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Japan's leader wants to lay out a vision of his country's future, and that requires him to account for the past. Shinzo Abe is in the U.S. this week preparing an address to Congress. He wants a more powerful Japanese military, which makes people inside and outside Japan nervous. Here's NPR's Elise Hu.
ELISE HU, BYLINE: Political protests in Japan are remarkably polite affairs. At this weekend march, you'll find a band with guys on ukulele and tambourine and college students in matching school girl skirts leading chants.
(SOUNDBITE OF PROTEST CHANT)
UNIDENTIFIED WOMAN: (Speaking Japanese).
HU: But the topics of these demonstrations, like Japan's military posture and the long shadows of war, are serious stuff.
(SOUNDBITE OF PROTEST CHANT)
UNIDENTIFIED MEN: (Speaking Japanese).
UNIDENTIFIED WOMEN: (Speaking Japanese).
HU: Marchers chant - knock it off, go away, Shinzo Abe. They're processing Abe's move to bolster Japan's military role in the region, an issue getting finalized with President Obama. Strengthening Japanese defense has been especially touchy domestically ever since the end of World War II. And what happened during World War II is an even touchier issue with Japan's neighbors.
JOHN DELURY: Japan's relationships are quite bad in Northeast Asia. It's mostly history issues.
HU: John Delury is a professor of international studies at South Korea's Yonsei University.
DELURY: Abe's visit to the United States is going to be read very differently in China and Korea and watched very differently than it will be sort of experienced in the United States.
HU: Japan's neighbors want to hear more forthright apologies for its wartime aggression, occupations of China and Korea and the enslavement of comfort women. Sixty percent of Americans in a recent Pew survey said they've heard nothing about comfort women, but it's an issue impossible to ignore in East Asia. The term refers to the estimated 200,000 mostly teenage girls forced into sexual slavery to service Japanese soldiers during the war.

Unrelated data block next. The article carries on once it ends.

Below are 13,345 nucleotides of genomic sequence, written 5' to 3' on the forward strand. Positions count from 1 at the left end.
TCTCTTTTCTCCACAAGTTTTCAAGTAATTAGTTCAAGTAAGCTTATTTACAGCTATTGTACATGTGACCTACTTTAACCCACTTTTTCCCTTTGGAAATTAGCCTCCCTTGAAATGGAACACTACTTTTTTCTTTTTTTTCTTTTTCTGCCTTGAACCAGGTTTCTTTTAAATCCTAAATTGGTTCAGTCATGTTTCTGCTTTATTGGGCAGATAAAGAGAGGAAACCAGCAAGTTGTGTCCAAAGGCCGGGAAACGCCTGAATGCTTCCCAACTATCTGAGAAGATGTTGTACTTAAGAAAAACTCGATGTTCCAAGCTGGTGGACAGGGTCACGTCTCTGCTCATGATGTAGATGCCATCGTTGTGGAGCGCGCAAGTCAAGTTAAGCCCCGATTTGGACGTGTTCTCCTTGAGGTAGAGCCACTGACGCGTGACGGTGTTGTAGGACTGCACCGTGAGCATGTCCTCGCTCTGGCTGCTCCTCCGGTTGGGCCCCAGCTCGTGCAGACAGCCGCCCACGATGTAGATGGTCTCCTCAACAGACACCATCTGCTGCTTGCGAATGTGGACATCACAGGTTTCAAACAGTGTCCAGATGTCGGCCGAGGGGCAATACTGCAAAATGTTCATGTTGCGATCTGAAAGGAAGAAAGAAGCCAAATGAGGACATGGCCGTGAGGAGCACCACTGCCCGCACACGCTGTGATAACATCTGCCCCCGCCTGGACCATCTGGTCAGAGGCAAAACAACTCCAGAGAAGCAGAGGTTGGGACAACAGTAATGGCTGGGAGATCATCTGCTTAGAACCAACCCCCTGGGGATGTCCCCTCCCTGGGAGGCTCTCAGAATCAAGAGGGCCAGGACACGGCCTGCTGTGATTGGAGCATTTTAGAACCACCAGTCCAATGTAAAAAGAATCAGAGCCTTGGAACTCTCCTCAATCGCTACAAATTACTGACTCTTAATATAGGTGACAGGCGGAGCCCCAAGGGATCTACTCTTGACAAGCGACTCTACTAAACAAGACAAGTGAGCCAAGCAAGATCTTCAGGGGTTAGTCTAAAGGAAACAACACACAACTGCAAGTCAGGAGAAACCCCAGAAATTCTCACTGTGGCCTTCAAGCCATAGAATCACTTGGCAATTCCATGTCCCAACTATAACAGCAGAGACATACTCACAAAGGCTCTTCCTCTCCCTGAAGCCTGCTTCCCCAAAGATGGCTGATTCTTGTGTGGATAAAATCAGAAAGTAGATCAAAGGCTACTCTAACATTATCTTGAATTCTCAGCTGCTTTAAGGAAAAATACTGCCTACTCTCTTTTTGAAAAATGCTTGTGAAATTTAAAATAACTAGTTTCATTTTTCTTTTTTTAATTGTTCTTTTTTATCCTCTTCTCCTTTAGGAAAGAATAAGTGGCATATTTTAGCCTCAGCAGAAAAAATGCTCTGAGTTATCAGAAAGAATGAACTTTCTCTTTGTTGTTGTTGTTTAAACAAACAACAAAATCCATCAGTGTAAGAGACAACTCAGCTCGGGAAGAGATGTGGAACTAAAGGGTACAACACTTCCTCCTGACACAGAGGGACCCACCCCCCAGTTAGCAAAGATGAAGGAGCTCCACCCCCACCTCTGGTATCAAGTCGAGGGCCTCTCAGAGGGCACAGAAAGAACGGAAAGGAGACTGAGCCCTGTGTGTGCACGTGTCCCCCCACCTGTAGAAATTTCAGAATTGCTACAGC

(SOUNDBITE OF JAPANESE TV SHOW)
PRIME MINISTER SHINZO ABE: (Speaking Japanese).
HU: Shinzo Abe, speaking last week on Japanese TV, says he's not retracting earlier statements of remorse. On comfort women, Abe said at Harvard Monday, quote, "my heart aches when I think about the people who were victimized by human trafficking," end quote. But he stopped short of saying who was responsible.
KOICHI NAKANO: He's very skillful, I guess you could say, in terms of trying to sort of evade the responsibility of the Japanese state.
HU: Koichi Nakano is a political science professor at Tokyo's Sophia University. He says Abe is under pressure to issue apologies partly because this year marks the 70th anniversary of Japan's surrender. On previous anniversaries, Japanese leaders have expressed contrition for the war.
NAKANO: I guess we'll have to see whether they can paper over some of the anxieties in relation to the history issues and tensions in East Asia.
HU: South Korea's leader, Park Geun-hye, is so unsatisfied with Abe's non-apology apologies that she's refused to meet with him one- on-one.
DELURY: Which is frankly shocking...
HU: John Delury.
DELURY: ...Because it's Park's father and Prime Minister Abe's grandfather who, 50 years ago, spearheaded the normalization of Japan and South Korea.
HU: Back out on Tokyo streets, Japanese protestor Chizuru Muto says Japan should keep saying sorry, as she would want if the situations were reversed.
CHIZURU MUTO: (Through interpreter) So Japan should make apology until the other countries finally satisfied.
HU: Since you're unlikely to hear that sentiment from Prime Minister Abe, tensions run hot in a region where the stakes are high. China continues its global rise. North Korea remains unstable. And for two neighboring Asian democracies, Japan and South Korea, efforts to forge a way to the future are still haunted by the past. Elise Hu, NPR News, Tokyo.
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